# Reservoir Fluids PETE 310

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1 Reservoir Fluids PETE 31 Lab 2: Determination of the Vapor Pressure of Propane Learning Objectives When you complete this laboratory, you should be able to: Use closed-cell and sight-glass methods for collecting vapor-pressure data and explain the advantages and disadvantages of each. Determine and describe the phase behavior of a pure component as pressure or temperature change. Use the Clayperon equation to model the relationship between vapor pressure and heat of vaporization and explain the significance of that relationship. Introduction As oil and gas are produced from the reservoir, they are subjected to a series of pressure, temperature, and compositional changes. Such changes affect the volumetric and transport behavior of these reservoir fluids and, consequently, the produced oil and gas volumes. This behavior is used to identify the optimal recovery method (such as thermal, miscible, or chemical) and to design the recovery process. Phase behavior. A fluid phase is a portion of the system which has homogeneous intensive properties and is bounded by a physical surface. The phases solid, liquid, and gas are separated by interfaces where two phases may coexist when the substance is at equilibrium. A phase diagram (Fig. 1) is a plot of pressure (p or ln p) against temperature (T) that is commonly used to represent the various phases of a substance and the conditions under which each phase exists at equilibrium. Interface curves on the diagram indicate the pressure and temperature conditions that will cause a phase change: Along a curve, two (or three) phases may coexist at equilibrium; in other areas, except for the triple point, only one phase exists. At the triple-point temperature and triple-point pressure, three phases can coexist at equilibrium.

2 Pressure, psia Pressure Fusion curve (2 phases) Critical point Supercritical fluid p c Solid phase Triple point (3 phases) Liquid phase Vapor phase Vapor pressure curve (2 phases) Sublimation curve (2 phases) Temperature T c Fig. 1 Phase diagram indicates pressure and temperature conditions under which a substance may change from one phase to another. Along the curves, two phases may coexist; all three exist at the triple point. Beyond the critical temperature and pressure, the substance becomes a supercritical fluid. At temperatures above the critical temperature, T c, and pressures above the critical pressure, p c, gas and liquid phases can no longer be distinguished. At T > T c and p > p c the substance is referred to as a supercritical fluid, which is a compressed gas that has the density of a liquid. T 2 Critical point T 1 T c Two-phase region T -1 T -2 T -3 v L Specific volume, ft3 /lbm v v Fig. 2 Another approach to a phase diagram shows how pressure stabilizes in the twophase region where gas and liquid exist in equilibrium. Another approach to the phase diagram (Fig. 2) shows that fluids exhibit stabilized pressure when they cross the two-phase region at a given temperature. In this diagram, the curve or isotherm that represents each temperature becomes completely flat in the region between the point dewpoint, V L, where the volume (V) of the fluid is completely a liquid (L) and the bubblepoint, V v, where it is completely a vapor (v). Note that the length of the two-phase region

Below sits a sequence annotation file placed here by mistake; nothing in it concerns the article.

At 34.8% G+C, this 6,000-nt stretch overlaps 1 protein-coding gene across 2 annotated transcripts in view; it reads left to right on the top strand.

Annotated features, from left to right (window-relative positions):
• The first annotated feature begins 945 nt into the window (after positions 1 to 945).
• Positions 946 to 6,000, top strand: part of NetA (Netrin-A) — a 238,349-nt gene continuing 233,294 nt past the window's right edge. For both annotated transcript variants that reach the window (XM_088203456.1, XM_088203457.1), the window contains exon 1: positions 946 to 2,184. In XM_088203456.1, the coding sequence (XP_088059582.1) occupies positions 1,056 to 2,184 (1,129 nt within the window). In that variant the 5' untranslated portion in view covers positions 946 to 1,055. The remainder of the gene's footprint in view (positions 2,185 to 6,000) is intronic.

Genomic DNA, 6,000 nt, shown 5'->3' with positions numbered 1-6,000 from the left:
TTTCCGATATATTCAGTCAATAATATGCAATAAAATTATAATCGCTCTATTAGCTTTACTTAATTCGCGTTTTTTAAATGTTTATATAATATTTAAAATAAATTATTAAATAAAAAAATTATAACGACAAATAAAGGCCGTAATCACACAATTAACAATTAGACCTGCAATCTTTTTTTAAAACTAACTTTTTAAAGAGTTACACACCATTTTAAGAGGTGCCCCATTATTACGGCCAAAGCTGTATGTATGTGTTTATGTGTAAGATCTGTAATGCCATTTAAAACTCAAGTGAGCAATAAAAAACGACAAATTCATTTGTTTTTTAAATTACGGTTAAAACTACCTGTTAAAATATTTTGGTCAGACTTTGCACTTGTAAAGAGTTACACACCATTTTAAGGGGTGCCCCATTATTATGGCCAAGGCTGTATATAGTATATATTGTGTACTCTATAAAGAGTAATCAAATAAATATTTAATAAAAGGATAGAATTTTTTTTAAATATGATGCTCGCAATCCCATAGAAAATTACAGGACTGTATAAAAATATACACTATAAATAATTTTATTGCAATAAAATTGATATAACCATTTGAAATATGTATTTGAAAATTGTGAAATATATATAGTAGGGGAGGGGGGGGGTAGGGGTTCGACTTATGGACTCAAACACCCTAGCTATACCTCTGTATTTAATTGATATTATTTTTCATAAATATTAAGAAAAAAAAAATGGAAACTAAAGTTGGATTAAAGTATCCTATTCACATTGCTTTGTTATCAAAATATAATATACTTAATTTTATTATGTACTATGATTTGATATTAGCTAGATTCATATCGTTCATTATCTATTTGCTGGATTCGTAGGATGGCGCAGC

3 Pressure, psia Latent Heat, BTU/lbm of each isotherm depends on the temperature of the fluid, and the behavior is apparent only below the critical point. The shaded area under the skewed bell curve on Fig. 2 is the fluid s saturation envelope. Its shape depends on interpretation of the points V L and V v along each of the isotherms. Developing the curve that describes the saturation envelope depends on collecting data along enough isotherms to define its shape and ensuring that the points V L and V v are at the same pressure. Cox Charts and Latent Heat. Developing the graph of the saturation envelope can be extremely time consuming unless you know the critical point, which you can read you re your textbook (page 492 ) and the vapor pressure range (p and T) which you can get from the Cox charts (from your textbook again). The Clausius-Clayperon equation relates the heat of vaporization, or latent heat ( H v ), to the slope of the vapor pressure curve as indicated in the following equation dpv H v T V.... (1) dt Where V is the difference between molar volume of gas minus molar volume of the saturated liquid. The units are expressed in BTU/lb-mol or Cal/mol. In this exercise, you will develop curves to show the relationship between latent heat and pressure across a range of temperatures. Industrial uses of latent heat include heat exchangers, cooling systems, and steam injection processes. In petroleum engineering, latent heat is particularly important for enhanced oil recovery (EOR) using steam. The heat of vaporization is not constant; this phenomenon must be accounted for in modeling the behavior of fluids during thermal recovery processes or in other cases where the vaporization of liquids is critical. As shown in Fig. 3, your graph of H v indicates that this decreases with pressure and becomes zero at the critical point. 8 6 Temperature, ºF Fig. 3 The curve of latent heat illustrates it decreases as it approaches the critical point. The Virtual Cell. You will be using a virtual PVT cell (Fig. 4) for this experiment. You will charge the cell with an amount of propane from a cylinder (in a gas phase), then change the temperature or pressure to force propane toward a phase change. Because the software (Simulation of Phase Behavior, or SOPE) attempts to make the experiment as